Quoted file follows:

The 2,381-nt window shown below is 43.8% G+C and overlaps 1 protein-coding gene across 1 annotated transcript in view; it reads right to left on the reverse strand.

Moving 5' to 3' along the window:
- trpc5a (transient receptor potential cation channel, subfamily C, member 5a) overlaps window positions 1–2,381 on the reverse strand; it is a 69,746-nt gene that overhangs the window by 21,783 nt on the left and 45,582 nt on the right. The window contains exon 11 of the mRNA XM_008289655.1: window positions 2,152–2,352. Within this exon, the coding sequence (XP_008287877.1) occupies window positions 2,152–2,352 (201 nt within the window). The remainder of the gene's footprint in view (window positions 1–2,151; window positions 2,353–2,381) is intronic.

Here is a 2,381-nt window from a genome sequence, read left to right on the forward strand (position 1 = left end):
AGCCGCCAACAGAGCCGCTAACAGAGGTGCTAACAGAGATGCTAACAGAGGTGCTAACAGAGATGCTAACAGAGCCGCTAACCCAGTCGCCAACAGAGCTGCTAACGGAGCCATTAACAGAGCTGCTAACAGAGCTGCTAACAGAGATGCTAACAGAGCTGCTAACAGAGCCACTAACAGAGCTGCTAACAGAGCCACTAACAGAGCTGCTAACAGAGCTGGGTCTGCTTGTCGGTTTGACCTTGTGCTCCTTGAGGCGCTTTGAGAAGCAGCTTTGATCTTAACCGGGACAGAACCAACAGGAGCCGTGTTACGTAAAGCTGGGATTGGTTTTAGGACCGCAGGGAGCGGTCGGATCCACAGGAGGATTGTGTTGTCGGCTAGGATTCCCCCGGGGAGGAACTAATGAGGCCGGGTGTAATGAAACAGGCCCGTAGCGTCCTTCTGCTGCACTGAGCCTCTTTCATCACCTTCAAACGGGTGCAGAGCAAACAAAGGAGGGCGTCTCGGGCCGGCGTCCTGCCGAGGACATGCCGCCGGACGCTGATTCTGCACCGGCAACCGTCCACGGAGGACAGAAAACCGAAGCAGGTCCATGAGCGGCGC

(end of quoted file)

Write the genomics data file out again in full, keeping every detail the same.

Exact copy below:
The 2,381-nt window shown below is 43.8% G+C and overlaps 1 protein-coding gene across 1 annotated transcript in view; it reads right to left on the reverse strand.

Moving 5' to 3' along the window:
- trpc5a (transient receptor potential cation channel, subfamily C, member 5a) overlaps window positions 1–2,381 on the reverse strand; it is a 69,746-nt gene that overhangs the window by 21,783 nt on the left and 45,582 nt on the right. The window contains exon 11 of the mRNA XM_008289655.1: window positions 2,152–2,352. Within this exon, the coding sequence (XP_008287877.1) occupies window positions 2,152–2,352 (201 nt within the window). The remainder of the gene's footprint in view (window positions 1–2,151; window positions 2,353–2,381) is intronic.

Here is a 2,381-nt window from a genome sequence, read left to right on the forward strand (position 1 = left end):
AGCCGCCAACAGAGCCGCTAACAGAGGTGCTAACAGAGATGCTAACAGAGGTGCTAACAGAGATGCTAACAGAGCCGCTAACCCAGTCGCCAACAGAGCTGCTAACGGAGCCATTAACAGAGCTGCTAACAGAGCTGCTAACAGAGATGCTAACAGAGCTGCTAACAGAGCCACTAACAGAGCTGCTAACAGAGCCACTAACAGAGCTGCTAACAGAGCTGGGTCTGCTTGTCGGTTTGACCTTGTGCTCCTTGAGGCGCTTTGAGAAGCAGCTTTGATCTTAACCGGGACAGAACCAACAGGAGCCGTGTTACGTAAAGCTGGGATTGGTTTTAGGACCGCAGGGAGCGGTCGGATCCACAGGAGGATTGTGTTGTCGGCTAGGATTCCCCCGGGGAGGAACTAATGAGGCCGGGTGTAATGAAACAGGCCCGTAGCGTCCTTCTGCTGCACTGAGCCTCTTTCATCACCTTCAAACGGGTGCAGAGCAAACAAAGGAGGGCGTCTCGGGCCGGCGTCCTGCCGAGGACATGCCGCCGGACGCTGATTCTGCACCGGCAACCGTCCACGGAGGACAGAAAACCGAAGCAGGTCCATGAGCGGCGC